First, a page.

By Mike Deliman
One day, I get this phone call. "We're working with the system, we see the calls that update the exception handlers early on – connecting the clock routines, etc. Then not very much farther on we see the system has run past where tasking should be running but it's not. When we check, we're not getting any clock interrupts, and the clock exception handler isn't there any more. How could the system do that? Is there any way the OS could remove it's clock connections?"
The complete story was even more eyebrow raising. "We're testing for a launch, this vehicle is a one-of-a-kind, there's no backups. We're doing environmental limits testing. We're still within spec, but operating at the low end of the electrical ratings. We need to explain this anomalous behavior or scrub."
This was the start of a frantic week of work. On PowerPC, the architecture stores it's exception vectors down in low ram. A valid method of updating these vectors is to write new data to the vector address as data, then force the data cache to be pushed to the RAM, and finally tell the processor "any instructions you have cached for this area are invalid" (invalidate the I-cache). This last step ensures that the CPU will fetch the newly-updated instructions the very next time they're called.
The hardware involved was fairly rare and expensive. We didn't have a lot of options available for hardware debug assist. In fact, I had never even seen the hardware in person, all my work was theoretical and experiments were done with "similar" boards.
I used what I had to trace the execution sequence to the point in question, where we should have been seeing clock ticks come through. With all the hardware I had, there was no way I could recreate the problem. In every case, I had clock ticks come through as expected, and with code to set the clock to an expected value earlier on, every single run showed the same exact results. It was impossible for it to /not/ work.
The sequence, boiled down, that was under investigation, runs like this:
The runtime starts. Vectors are written-to / populated with default values and routines. Caches are invalidated and enabled. Board hardware is initialized. A clock is set up, it's exception vector is populated via a data-write; the D-cache is "flushed" to RAM, the instruction cache is told "this area of RAM is updated" (invalidated), and we continue running. 1/60th of a second later we should get a clock tick, it should be processed through this exception vector and ….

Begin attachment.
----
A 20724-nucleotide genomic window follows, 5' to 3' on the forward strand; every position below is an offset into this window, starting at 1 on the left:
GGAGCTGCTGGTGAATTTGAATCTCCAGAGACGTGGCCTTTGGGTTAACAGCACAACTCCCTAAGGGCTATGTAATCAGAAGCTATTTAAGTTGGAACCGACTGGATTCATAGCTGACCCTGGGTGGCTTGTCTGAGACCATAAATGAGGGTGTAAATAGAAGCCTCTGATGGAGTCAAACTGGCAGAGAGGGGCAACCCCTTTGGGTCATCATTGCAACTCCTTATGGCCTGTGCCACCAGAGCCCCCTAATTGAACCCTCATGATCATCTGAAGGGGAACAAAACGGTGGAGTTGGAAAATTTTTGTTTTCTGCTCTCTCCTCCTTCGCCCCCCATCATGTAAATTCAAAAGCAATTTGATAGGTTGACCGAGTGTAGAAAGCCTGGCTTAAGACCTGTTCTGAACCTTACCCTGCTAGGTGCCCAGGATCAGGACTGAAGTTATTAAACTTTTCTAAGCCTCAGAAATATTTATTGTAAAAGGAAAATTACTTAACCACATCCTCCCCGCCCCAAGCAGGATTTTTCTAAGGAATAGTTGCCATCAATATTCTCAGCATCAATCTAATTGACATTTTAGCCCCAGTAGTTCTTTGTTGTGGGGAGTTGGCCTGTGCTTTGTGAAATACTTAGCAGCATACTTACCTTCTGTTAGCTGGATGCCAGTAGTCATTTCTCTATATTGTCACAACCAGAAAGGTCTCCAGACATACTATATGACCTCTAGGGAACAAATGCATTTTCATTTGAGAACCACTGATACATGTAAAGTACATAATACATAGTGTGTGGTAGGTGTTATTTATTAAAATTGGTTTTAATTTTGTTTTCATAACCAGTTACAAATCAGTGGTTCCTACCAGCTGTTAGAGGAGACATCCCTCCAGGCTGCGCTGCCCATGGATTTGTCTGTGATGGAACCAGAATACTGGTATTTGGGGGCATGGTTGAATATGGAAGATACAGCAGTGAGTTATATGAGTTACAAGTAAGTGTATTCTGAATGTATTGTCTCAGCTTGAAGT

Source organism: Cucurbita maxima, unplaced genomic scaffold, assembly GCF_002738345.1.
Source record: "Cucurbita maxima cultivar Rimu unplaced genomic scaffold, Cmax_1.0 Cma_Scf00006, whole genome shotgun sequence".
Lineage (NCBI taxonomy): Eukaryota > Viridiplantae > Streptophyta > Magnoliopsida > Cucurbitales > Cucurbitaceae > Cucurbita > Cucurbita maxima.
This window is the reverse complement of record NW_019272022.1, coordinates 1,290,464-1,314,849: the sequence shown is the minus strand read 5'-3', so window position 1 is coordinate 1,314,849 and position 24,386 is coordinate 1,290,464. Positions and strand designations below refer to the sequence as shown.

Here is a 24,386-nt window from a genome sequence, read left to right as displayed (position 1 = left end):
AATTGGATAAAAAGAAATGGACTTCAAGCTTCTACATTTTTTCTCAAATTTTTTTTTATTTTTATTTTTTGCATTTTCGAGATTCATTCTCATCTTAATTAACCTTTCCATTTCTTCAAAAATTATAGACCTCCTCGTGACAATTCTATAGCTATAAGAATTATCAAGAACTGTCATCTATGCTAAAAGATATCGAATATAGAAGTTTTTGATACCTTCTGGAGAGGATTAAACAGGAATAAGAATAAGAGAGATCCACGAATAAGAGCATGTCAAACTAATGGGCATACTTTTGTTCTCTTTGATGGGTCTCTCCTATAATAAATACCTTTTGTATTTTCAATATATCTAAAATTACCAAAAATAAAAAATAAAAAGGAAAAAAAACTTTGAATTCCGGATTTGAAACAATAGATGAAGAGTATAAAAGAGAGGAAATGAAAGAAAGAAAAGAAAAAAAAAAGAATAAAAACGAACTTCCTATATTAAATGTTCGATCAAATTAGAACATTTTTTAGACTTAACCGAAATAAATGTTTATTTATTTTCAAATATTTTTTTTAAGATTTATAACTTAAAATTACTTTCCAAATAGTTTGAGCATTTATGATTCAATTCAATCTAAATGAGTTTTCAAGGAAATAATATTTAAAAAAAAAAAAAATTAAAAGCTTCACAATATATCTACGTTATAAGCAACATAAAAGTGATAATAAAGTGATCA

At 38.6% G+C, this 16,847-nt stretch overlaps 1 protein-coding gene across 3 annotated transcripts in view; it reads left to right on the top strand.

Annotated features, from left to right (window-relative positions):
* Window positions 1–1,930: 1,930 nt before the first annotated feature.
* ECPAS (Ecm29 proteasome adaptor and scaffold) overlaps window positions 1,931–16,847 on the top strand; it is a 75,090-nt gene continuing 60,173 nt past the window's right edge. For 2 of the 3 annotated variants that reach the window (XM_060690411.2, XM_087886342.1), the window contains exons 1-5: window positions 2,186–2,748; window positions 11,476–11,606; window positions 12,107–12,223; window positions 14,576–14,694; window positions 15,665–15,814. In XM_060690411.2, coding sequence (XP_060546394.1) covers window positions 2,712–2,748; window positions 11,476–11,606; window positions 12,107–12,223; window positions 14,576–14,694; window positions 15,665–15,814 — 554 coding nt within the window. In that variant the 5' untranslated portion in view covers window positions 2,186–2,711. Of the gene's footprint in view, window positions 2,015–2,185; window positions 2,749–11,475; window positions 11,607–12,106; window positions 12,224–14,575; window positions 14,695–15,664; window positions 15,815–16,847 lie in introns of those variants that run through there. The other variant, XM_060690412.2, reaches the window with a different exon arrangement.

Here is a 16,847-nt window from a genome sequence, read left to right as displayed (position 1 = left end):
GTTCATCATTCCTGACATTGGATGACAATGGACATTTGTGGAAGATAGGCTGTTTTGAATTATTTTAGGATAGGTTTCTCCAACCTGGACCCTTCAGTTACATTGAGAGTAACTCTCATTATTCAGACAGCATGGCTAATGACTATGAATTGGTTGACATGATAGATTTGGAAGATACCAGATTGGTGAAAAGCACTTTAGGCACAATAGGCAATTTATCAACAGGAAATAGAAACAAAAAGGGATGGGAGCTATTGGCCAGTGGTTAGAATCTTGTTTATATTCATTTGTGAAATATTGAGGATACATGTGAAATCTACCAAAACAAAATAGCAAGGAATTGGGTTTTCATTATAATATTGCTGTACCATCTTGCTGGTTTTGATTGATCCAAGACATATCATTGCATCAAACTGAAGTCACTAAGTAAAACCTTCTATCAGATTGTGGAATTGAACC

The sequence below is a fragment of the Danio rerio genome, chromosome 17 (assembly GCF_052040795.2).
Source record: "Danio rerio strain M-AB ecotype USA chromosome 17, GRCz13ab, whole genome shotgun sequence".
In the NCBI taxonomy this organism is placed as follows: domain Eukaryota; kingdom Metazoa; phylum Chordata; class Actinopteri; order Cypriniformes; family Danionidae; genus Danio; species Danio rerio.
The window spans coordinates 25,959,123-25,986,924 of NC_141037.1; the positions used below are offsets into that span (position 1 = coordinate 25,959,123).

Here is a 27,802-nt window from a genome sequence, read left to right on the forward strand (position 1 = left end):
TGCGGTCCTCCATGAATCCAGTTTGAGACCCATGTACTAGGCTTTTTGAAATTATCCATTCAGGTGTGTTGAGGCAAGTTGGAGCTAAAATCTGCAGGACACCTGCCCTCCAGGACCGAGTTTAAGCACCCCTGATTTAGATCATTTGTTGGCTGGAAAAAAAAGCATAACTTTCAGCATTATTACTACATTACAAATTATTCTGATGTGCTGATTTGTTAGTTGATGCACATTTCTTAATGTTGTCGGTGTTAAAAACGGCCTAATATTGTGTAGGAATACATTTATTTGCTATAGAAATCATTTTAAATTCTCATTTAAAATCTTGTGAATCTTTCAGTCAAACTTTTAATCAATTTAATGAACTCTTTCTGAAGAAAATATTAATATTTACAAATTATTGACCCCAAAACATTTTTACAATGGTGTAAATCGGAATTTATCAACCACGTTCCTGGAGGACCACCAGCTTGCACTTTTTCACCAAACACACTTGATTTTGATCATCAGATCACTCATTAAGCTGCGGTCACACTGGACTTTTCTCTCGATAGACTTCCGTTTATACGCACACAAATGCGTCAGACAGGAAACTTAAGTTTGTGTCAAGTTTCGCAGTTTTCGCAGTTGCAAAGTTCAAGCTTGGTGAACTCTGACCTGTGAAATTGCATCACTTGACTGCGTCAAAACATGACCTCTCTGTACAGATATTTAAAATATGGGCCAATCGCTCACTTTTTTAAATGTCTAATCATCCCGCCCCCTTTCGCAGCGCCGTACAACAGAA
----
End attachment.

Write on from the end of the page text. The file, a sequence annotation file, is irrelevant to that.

The problem seemed to be that the exception vector was running the same old code – not the new code. It could be checked that the new code had actually been pushed all the way into RAM – except we didn't have that capability at the time nor enough time to set it up.
In every other test setup, we saw the expected behavior – the clock tick delivered and tasking running exactly as expected. In this particular setup, it was as if the clock tick never happened. The CPU side of things clearly ran as if the code had never, ever been invalidated.
As a point of interest, we found the code executed was smaller than the instruction cache. We'd never exhausted the cache. We formed a theory, hard to prove, but interesting. Running at the lower voltage end, the units under test were all the -same-, hardware wise. With the lower voltage, was it possible that some anomaly of the hardware caused the instructions that had been invalidated to… somehow.. not be invalid? The only way we could still be executing those instructions is if there were still in the I-cache, and we'd invalidated them. Perhaps the hardware somehow revalidated the cache when run at low voltages?
Bringing power back up to spec showed normal execution. Working with the hardware vendor we learned that there was a probability that the lab grade hardware might show anomalies not exhibited by deployment grade hardware, and indeed the lab grade hardware would fail tests that the deployment grade hardware passed without problems.
Testing was repeated on deployment grade hardware, which ran without incident.
Looking back, had I known then what I know now, it would have been expeditious to execute a field of no-ops the size of the I-cache immediately after installing the timer vector. This would have caused the entire I-cache to be invalidated/populated with new entries, flushing the timer vector code completely. The next execution of that vector would have forced the I-cache to re-read the whole vector, we would have seen the clock ticks where expected, and we could have explicitly tested the I-cache in this way.